Vertical supranuclear ophthalmoplegia has been observed in patients with a lipid-storage disease that is a variant of Niemann-Pick disease. The patients present with a history of a progressive dementia beginning in late childhood, choreoathetosis, and hepatosplenomegaly. Ocular motility testing reveals inability to move the eyes vertically using saccades. Pursuit may remain until later. Intact vertical oculocephalic maneuvers confirm the supranuclear location.
Involvement of the central nervous system by Whipple's disease can lead to supranuclear gaze paralysis that is initially vertical. The patients develop a progressive dementia, hypersomnia, and ataxia. Uveitis has been seen in some patients. A history of malabsorption and diarrhea may or may not be present. Patients with acquired immunodeficiency syndrome (AIDS) have an increased incidence of Whipple's disease.
Magnetic resonance imaging (MRI) reveals areas of increased signal on T2-weighted images in the diencephalic-midbrain region. Occasionally, the spinal fluid will contain PAS-positive macrophages. If Whipple's disease is suspected, a small-bowel biopsy should be done. Recommended treatment of Whipple's disease is either chloramphenicol or trimethoprim-sulfamethoxazole.
Monocular Elevation Paresis
In monocular elevation paresis, the patient has no ocular deviation in primary gaze but has an inability to elevate one eye. The lesion, in the pretectum, involves the connection of the riMLF to the oculomotor nuclei. The oculocephalic maneuver is normal; forced ductions and Tensilon tests are negative, confirming the supranuclear origin. This condition may be congenital or acquired and may be mimicked by muscle diseases such as thyroid ophthalmopathy, myasthenia gravis, and chronic progressive external ophthalmoplegia.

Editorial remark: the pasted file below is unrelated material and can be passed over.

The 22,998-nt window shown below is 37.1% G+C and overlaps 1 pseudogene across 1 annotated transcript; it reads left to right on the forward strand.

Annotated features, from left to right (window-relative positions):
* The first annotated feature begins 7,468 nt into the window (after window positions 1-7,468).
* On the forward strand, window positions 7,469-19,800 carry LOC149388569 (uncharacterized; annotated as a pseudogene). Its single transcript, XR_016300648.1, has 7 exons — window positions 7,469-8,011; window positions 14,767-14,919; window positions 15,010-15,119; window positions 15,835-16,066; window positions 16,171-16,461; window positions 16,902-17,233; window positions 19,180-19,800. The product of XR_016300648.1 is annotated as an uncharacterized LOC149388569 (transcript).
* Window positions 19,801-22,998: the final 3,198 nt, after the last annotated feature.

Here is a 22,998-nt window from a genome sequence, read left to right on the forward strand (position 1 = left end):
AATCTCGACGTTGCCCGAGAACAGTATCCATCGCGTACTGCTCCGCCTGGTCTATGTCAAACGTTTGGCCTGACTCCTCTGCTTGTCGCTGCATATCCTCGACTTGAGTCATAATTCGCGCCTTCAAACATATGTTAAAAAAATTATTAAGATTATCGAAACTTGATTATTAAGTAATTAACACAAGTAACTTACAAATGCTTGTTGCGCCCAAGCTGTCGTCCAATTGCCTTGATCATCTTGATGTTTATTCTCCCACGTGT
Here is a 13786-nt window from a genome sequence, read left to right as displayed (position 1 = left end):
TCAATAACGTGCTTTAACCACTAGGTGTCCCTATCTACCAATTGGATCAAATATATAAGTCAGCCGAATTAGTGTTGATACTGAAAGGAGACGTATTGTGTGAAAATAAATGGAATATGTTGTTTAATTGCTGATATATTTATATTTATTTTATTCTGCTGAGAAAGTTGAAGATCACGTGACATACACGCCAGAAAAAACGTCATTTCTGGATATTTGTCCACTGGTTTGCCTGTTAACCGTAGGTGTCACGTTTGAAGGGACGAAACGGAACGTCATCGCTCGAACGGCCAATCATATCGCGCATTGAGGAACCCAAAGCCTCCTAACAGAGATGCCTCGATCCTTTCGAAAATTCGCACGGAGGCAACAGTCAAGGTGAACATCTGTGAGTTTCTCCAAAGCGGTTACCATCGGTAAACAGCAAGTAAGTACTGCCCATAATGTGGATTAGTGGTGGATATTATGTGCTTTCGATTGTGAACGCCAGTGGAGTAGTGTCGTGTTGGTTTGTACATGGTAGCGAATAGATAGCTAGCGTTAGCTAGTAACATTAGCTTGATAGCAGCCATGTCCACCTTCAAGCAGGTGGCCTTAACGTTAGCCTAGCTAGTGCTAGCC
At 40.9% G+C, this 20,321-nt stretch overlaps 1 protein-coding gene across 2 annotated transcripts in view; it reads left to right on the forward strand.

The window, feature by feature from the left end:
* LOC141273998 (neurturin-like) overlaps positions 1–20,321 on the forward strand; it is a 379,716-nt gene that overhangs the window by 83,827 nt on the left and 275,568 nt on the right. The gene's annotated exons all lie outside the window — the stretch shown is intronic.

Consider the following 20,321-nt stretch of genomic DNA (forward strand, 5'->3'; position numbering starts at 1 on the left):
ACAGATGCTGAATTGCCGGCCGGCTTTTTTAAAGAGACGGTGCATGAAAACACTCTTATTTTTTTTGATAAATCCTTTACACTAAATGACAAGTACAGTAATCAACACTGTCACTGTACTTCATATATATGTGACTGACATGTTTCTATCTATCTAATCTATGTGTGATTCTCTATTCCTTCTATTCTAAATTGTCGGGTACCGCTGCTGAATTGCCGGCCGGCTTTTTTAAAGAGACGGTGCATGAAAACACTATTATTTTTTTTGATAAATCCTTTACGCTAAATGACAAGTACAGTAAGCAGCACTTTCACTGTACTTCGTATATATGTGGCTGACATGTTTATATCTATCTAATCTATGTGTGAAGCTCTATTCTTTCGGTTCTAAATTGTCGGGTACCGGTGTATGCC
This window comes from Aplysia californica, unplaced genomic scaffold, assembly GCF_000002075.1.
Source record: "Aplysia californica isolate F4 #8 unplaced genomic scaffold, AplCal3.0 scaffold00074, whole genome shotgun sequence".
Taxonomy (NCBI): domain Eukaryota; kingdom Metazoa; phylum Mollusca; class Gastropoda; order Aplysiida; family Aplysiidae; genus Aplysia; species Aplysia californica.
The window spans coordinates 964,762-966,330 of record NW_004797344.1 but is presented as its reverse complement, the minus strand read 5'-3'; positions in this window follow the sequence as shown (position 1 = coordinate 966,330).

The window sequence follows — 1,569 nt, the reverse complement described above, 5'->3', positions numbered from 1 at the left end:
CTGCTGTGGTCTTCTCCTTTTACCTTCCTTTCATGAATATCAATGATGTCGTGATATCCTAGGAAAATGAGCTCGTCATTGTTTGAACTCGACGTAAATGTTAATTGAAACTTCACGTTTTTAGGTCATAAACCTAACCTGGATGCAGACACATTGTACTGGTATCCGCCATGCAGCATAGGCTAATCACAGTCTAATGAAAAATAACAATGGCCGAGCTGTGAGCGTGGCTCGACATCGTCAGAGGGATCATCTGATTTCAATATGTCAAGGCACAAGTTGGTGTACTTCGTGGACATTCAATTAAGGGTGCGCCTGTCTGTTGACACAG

The patient with a skew deviation has a vertical deviation of the eyes in primary gaze and notices vertical diplopia. The vertical tropia may be comitant or noncomitant, but unlike acute cranial nerve palsies, no primary or secondary deviations are present. Skew deviation denotes posterior fossa disease and is nonspecific for etiology and location. If an internuclear ophthalmoplegia (INO) is also present, the lesion causing the skew is usually ipsilateral to the INO, with the ipsilateral eye being hypertropic. In cases without an INO, the hypotropic eye usually is ipsilateral to the lesion (84% in one study). Isolated skew deviation in neonates may be a harbinger of horizontal strabismus.
Ocular Tilt Reaction
In ocular tilt reaction—a rare disorder related to skew deviation—the patient has a skew deviation, torsion of the eyes in the direction of the hypotropic eye, and a head tilt in the same direction. This condition may occur episodically or persist. Reported causes include lesions in the subthalamus, midbrain, and medulla, and, less commonly, peripheral vestibular disease. The otolith pathways appear to be involved, producing this unique triad of findings. Baclofen has been used in some patients with benefit.
An isolated inability to look down can occur in patients with infarcts in the pretectum affecting the riMLF. Some patients with basal ganglia disorders, such as progressive supranuclear palsy, initially have down-gaze paresis. In progressive supranuclear palsy, the extrapyramidal findings are the clue that bilateral hemispheric dysfunction is responsible.
Conjugate Downward Deviation of the Eyes
The patient who presents with acute onset of conjugate downward deviation of the eyes has dysfunction in the pretectum. The level of consciousness often is impaired as the result of involvement of the reticular activating system. Transient downward gaze can occur as a benign condition in neonates. A careful neurologic evaluation of these babies should be done to eliminate more serious conditions.